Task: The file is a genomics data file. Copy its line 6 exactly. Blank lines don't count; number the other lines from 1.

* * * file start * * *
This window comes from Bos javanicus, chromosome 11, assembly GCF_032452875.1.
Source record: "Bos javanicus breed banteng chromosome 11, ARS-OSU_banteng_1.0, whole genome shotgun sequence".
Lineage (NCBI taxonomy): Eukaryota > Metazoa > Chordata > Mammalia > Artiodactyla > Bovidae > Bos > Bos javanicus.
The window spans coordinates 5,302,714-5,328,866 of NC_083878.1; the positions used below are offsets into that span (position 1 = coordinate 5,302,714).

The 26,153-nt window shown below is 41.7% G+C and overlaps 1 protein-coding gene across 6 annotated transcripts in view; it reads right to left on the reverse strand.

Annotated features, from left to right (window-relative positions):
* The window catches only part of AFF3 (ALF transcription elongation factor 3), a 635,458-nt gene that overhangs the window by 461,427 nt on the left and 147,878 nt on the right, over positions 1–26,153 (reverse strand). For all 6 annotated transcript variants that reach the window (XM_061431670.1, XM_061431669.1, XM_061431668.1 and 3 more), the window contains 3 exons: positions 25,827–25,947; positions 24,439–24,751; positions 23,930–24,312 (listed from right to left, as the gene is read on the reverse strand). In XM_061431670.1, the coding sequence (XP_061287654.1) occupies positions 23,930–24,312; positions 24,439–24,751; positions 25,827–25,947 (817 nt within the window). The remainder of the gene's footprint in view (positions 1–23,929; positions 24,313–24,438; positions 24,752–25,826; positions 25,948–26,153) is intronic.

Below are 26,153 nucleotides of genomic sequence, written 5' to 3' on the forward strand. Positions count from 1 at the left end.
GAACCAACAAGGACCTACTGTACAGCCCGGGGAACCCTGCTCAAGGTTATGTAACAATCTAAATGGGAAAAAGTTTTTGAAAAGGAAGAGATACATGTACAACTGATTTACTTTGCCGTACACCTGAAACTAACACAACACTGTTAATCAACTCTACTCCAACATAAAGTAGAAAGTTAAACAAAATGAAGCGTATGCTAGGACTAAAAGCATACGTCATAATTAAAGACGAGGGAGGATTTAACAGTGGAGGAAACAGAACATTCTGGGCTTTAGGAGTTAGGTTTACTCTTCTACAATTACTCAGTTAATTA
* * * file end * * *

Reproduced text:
Annotated features, from left to right (window-relative positions):